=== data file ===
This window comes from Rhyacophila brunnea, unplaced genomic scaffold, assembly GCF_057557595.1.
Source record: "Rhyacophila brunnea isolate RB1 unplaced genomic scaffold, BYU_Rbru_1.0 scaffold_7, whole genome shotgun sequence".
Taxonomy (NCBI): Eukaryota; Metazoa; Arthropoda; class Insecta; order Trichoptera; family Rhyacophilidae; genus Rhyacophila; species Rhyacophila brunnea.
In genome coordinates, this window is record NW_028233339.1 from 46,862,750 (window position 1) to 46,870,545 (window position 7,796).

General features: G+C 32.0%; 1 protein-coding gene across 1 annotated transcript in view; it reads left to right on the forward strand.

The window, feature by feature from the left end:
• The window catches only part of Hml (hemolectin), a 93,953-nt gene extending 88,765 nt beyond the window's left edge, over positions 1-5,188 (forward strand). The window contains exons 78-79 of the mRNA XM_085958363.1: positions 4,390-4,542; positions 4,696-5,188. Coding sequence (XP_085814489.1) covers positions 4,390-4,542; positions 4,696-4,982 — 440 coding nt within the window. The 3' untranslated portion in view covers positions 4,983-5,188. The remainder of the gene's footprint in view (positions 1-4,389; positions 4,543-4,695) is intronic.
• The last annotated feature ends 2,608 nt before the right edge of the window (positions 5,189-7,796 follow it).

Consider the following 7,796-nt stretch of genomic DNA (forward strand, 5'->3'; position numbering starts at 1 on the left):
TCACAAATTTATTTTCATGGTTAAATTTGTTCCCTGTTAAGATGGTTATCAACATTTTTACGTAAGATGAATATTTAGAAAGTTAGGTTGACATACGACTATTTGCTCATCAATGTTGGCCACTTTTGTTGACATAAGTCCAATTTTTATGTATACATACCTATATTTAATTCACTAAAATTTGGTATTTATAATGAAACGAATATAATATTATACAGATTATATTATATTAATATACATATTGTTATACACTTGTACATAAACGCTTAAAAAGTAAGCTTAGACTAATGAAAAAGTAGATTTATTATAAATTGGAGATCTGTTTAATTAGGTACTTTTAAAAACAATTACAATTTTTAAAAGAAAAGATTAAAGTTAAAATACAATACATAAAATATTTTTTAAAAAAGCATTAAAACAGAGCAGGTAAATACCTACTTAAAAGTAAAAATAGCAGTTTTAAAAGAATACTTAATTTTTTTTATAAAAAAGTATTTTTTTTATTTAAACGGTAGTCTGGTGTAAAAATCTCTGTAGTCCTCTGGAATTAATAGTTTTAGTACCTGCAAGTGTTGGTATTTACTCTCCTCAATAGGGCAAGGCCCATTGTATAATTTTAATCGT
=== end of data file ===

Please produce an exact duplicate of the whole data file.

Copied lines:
This window comes from Rhyacophila brunnea, unplaced genomic scaffold, assembly GCF_057557595.1.
Source record: "Rhyacophila brunnea isolate RB1 unplaced genomic scaffold, BYU_Rbru_1.0 scaffold_7, whole genome shotgun sequence".
Taxonomy (NCBI): Eukaryota; Metazoa; Arthropoda; class Insecta; order Trichoptera; family Rhyacophilidae; genus Rhyacophila; species Rhyacophila brunnea.
In genome coordinates, this window is record NW_028233339.1 from 46,862,750 (window position 1) to 46,870,545 (window position 7,796).

General features: G+C 32.0%; 1 protein-coding gene across 1 annotated transcript in view; it reads left to right on the forward strand.

The window, feature by feature from the left end:
• The window catches only part of Hml (hemolectin), a 93,953-nt gene extending 88,765 nt beyond the window's left edge, over positions 1-5,188 (forward strand). The window contains exons 78-79 of the mRNA XM_085958363.1: positions 4,390-4,542; positions 4,696-5,188. Coding sequence (XP_085814489.1) covers positions 4,390-4,542; positions 4,696-4,982 — 440 coding nt within the window. The 3' untranslated portion in view covers positions 4,983-5,188. The remainder of the gene's footprint in view (positions 1-4,389; positions 4,543-4,695) is intronic.
• The last annotated feature ends 2,608 nt before the right edge of the window (positions 5,189-7,796 follow it).

Consider the following 7,796-nt stretch of genomic DNA (forward strand, 5'->3'; position numbering starts at 1 on the left):
TCACAAATTTATTTTCATGGTTAAATTTGTTCCCTGTTAAGATGGTTATCAACATTTTTACGTAAGATGAATATTTAGAAAGTTAGGTTGACATACGACTATTTGCTCATCAATGTTGGCCACTTTTGTTGACATAAGTCCAATTTTTATGTATACATACCTATATTTAATTCACTAAAATTTGGTATTTATAATGAAACGAATATAATATTATACAGATTATATTATATTAATATACATATTGTTATACACTTGTACATAAACGCTTAAAAAGTAAGCTTAGACTAATGAAAAAGTAGATTTATTATAAATTGGAGATCTGTTTAATTAGGTACTTTTAAAAACAATTACAATTTTTAAAAGAAAAGATTAAAGTTAAAATACAATACATAAAATATTTTTTAAAAAAGCATTAAAACAGAGCAGGTAAATACCTACTTAAAAGTAAAAATAGCAGTTTTAAAAGAATACTTAATTTTTTTTATAAAAAAGTATTTTTTTTATTTAAACGGTAGTCTGGTGTAAAAATCTCTGTAGTCCTCTGGAATTAATAGTTTTAGTACCTGCAAGTGTTGGTATTTACTCTCCTCAATAGGGCAAGGCCCATTGTATAATTTTAATCGT